Famed Irish developer Sean Dunne has stated he is delighted to be living in America and that he had no option but to emigrate after his properties went bust.
Dunne was one of the most successful developers during the Celtic Tiger era and lost close to $500 million when is plan to turn Jurys and Berkeley Court hotels in Ballsbridge into a huge upscale development fell foul of the economic recession.
He has staretd again in America, in Connecticut and New York and says he has no regrets.
"It is refreshing because in America failed business people don't get tarnished. They are encouraged to reinvent themselves and come back again.
"We all took risks and that's what entrepreneurs do; that's what ordinary business people do every day of the week."
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"It's probably fair to point out that in 2007 I had predominately left Ireland for no particular reason -- certainly not to do with paying my taxes, but to explore other opportunities overseas because of the fallout here.
"To get any work in the building industry it is necessary to be overseas because there is no building work taking place in Ireland. I also felt that I had achieved as much as I could development - and construction-wise in Ireland.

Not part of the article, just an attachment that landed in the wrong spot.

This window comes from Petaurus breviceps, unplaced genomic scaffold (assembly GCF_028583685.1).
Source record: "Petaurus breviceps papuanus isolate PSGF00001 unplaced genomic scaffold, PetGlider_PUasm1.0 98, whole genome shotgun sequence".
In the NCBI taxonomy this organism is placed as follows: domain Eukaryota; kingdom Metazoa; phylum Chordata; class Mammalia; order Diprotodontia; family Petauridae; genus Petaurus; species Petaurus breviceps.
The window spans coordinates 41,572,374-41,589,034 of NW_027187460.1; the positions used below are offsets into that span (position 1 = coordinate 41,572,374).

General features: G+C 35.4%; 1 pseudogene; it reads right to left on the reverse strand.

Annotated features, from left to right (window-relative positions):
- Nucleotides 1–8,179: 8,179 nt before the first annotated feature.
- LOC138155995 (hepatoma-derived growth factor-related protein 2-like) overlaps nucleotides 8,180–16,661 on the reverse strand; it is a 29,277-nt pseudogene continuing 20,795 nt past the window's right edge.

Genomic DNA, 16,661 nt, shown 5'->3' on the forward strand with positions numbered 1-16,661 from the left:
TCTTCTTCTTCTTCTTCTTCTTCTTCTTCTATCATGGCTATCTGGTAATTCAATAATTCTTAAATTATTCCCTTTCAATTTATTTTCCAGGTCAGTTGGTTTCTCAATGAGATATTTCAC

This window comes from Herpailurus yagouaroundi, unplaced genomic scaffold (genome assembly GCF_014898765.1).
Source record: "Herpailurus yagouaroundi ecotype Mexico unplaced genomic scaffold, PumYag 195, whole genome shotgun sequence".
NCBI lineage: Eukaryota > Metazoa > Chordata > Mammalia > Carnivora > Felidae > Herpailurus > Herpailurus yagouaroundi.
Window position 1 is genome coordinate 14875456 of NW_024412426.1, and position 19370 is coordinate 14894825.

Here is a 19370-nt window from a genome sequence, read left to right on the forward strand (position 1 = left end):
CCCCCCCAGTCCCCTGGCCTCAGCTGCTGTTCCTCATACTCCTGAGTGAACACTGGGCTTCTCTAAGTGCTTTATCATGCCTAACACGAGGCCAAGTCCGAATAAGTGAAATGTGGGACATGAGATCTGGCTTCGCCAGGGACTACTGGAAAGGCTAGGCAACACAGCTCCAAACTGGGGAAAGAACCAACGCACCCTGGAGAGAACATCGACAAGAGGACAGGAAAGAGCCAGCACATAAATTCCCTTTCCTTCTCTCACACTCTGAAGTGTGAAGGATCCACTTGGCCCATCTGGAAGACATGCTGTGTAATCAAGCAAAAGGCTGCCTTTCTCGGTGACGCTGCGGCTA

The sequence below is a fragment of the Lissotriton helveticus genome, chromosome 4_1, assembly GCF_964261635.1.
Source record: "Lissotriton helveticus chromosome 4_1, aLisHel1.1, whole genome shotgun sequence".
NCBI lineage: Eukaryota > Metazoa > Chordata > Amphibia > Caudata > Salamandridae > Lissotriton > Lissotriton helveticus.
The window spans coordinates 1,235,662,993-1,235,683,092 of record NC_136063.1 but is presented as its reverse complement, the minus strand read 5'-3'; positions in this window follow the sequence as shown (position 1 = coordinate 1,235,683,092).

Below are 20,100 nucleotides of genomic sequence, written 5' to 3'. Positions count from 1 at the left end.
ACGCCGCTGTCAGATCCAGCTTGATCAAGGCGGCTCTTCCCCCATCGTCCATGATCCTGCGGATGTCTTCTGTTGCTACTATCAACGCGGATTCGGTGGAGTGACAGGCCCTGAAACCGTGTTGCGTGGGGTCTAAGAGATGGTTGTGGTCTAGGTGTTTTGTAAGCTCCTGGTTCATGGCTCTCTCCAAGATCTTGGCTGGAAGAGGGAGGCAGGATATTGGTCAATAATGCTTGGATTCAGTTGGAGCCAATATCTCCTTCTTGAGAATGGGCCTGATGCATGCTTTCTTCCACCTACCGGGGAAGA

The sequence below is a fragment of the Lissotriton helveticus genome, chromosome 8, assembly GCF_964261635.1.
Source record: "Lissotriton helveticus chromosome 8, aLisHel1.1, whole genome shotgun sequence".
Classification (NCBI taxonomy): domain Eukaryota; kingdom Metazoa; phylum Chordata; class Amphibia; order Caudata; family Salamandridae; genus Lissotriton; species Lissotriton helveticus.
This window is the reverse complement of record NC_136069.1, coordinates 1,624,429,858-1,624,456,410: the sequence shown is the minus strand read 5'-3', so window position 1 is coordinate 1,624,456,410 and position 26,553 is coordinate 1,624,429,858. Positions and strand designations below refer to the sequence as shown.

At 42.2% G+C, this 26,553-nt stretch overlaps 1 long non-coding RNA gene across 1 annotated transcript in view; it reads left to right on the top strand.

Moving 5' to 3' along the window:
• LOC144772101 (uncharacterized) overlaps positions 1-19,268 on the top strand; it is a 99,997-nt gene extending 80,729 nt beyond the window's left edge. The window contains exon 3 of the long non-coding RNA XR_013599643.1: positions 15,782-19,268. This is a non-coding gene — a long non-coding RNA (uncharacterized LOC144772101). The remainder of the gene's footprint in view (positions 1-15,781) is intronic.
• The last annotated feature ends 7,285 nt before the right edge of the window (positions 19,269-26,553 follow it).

"I'd laid the foundations for the planning application for D4 hotels, which, as we all know, was consigned to the scrap heap."
Asked if he regrets buying the Jurys and Berkeley Court hotels,Dunne said, "No, it would be fair to say I don't regret it. But if we all knew then what everybody knows now, we would have all retired and there wouldn't be enough chalets in Switzerland for us all to retire to.
"Hindsight is a fool's foresight”, he told the Independent. “I'm a believer that we can't dwell on the past or account for other peoples' actions and I don't believe in the blame game.
"If I did, I wouldn't get out of bed in the morning."
"I lost €120m of equity in the D4 hotels. The banks have also lost their money, but neither of us were led up the garden path, we are all big boys."
He says he has made his contribution to Ireland. "In 2007 my personal tax bill amounted to €42m and was paid in full. Everything I earned in Ireland I reinvested in Ireland and in its economic future. Like lots of other people, I was proven wrong but I can live with that."
Asked if he will ever come back to Ireland to live and work full-time, Dunne says, "I'd love to be able to pursue development opportunities in Ireland and believe that the day may not be too far away when people will be back building in Dublin."
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